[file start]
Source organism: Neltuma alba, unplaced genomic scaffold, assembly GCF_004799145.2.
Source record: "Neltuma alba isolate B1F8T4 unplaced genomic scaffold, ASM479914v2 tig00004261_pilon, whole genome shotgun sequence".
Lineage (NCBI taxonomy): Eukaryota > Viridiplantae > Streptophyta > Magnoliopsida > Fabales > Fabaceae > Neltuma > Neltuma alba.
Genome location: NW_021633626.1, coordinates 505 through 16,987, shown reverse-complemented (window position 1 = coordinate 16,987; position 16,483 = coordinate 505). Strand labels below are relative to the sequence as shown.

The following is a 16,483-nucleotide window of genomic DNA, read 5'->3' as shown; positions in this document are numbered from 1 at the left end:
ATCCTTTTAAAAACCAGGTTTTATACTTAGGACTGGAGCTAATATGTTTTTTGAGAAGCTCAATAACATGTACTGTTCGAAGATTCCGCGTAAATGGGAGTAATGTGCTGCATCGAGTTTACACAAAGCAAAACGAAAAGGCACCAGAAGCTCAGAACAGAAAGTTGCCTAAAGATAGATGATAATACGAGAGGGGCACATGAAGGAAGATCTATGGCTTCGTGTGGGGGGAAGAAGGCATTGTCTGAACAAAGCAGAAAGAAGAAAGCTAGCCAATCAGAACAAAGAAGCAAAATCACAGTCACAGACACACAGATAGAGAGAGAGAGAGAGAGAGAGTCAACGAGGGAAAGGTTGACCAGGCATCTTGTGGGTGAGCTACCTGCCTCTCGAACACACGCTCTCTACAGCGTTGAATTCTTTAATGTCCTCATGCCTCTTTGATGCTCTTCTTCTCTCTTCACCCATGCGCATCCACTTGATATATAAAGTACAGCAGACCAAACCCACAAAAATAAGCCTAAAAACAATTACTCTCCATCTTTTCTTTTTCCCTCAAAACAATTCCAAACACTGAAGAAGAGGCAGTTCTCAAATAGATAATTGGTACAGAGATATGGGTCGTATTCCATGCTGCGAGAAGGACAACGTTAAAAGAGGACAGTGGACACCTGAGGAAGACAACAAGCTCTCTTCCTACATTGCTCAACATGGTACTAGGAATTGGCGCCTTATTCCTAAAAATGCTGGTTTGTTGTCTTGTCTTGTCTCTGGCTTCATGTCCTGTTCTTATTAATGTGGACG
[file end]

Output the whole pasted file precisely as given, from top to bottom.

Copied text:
Source organism: Neltuma alba, unplaced genomic scaffold, assembly GCF_004799145.2.
Source record: "Neltuma alba isolate B1F8T4 unplaced genomic scaffold, ASM479914v2 tig00004261_pilon, whole genome shotgun sequence".
Lineage (NCBI taxonomy): Eukaryota > Viridiplantae > Streptophyta > Magnoliopsida > Fabales > Fabaceae > Neltuma > Neltuma alba.
Genome location: NW_021633626.1, coordinates 505 through 16,987, shown reverse-complemented (window position 1 = coordinate 16,987; position 16,483 = coordinate 505). Strand labels below are relative to the sequence as shown.

The following is a 16,483-nucleotide window of genomic DNA, read 5'->3' as shown; positions in this document are numbered from 1 at the left end:
ATCCTTTTAAAAACCAGGTTTTATACTTAGGACTGGAGCTAATATGTTTTTTGAGAAGCTCAATAACATGTACTGTTCGAAGATTCCGCGTAAATGGGAGTAATGTGCTGCATCGAGTTTACACAAAGCAAAACGAAAAGGCACCAGAAGCTCAGAACAGAAAGTTGCCTAAAGATAGATGATAATACGAGAGGGGCACATGAAGGAAGATCTATGGCTTCGTGTGGGGGGAAGAAGGCATTGTCTGAACAAAGCAGAAAGAAGAAAGCTAGCCAATCAGAACAAAGAAGCAAAATCACAGTCACAGACACACAGATAGAGAGAGAGAGAGAGAGAGAGTCAACGAGGGAAAGGTTGACCAGGCATCTTGTGGGTGAGCTACCTGCCTCTCGAACACACGCTCTCTACAGCGTTGAATTCTTTAATGTCCTCATGCCTCTTTGATGCTCTTCTTCTCTCTTCACCCATGCGCATCCACTTGATATATAAAGTACAGCAGACCAAACCCACAAAAATAAGCCTAAAAACAATTACTCTCCATCTTTTCTTTTTCCCTCAAAACAATTCCAAACACTGAAGAAGAGGCAGTTCTCAAATAGATAATTGGTACAGAGATATGGGTCGTATTCCATGCTGCGAGAAGGACAACGTTAAAAGAGGACAGTGGACACCTGAGGAAGACAACAAGCTCTCTTCCTACATTGCTCAACATGGTACTAGGAATTGGCGCCTTATTCCTAAAAATGCTGGTTTGTTGTCTTGTCTTGTCTCTGGCTTCATGTCCTGTTCTTATTAATGTGGACG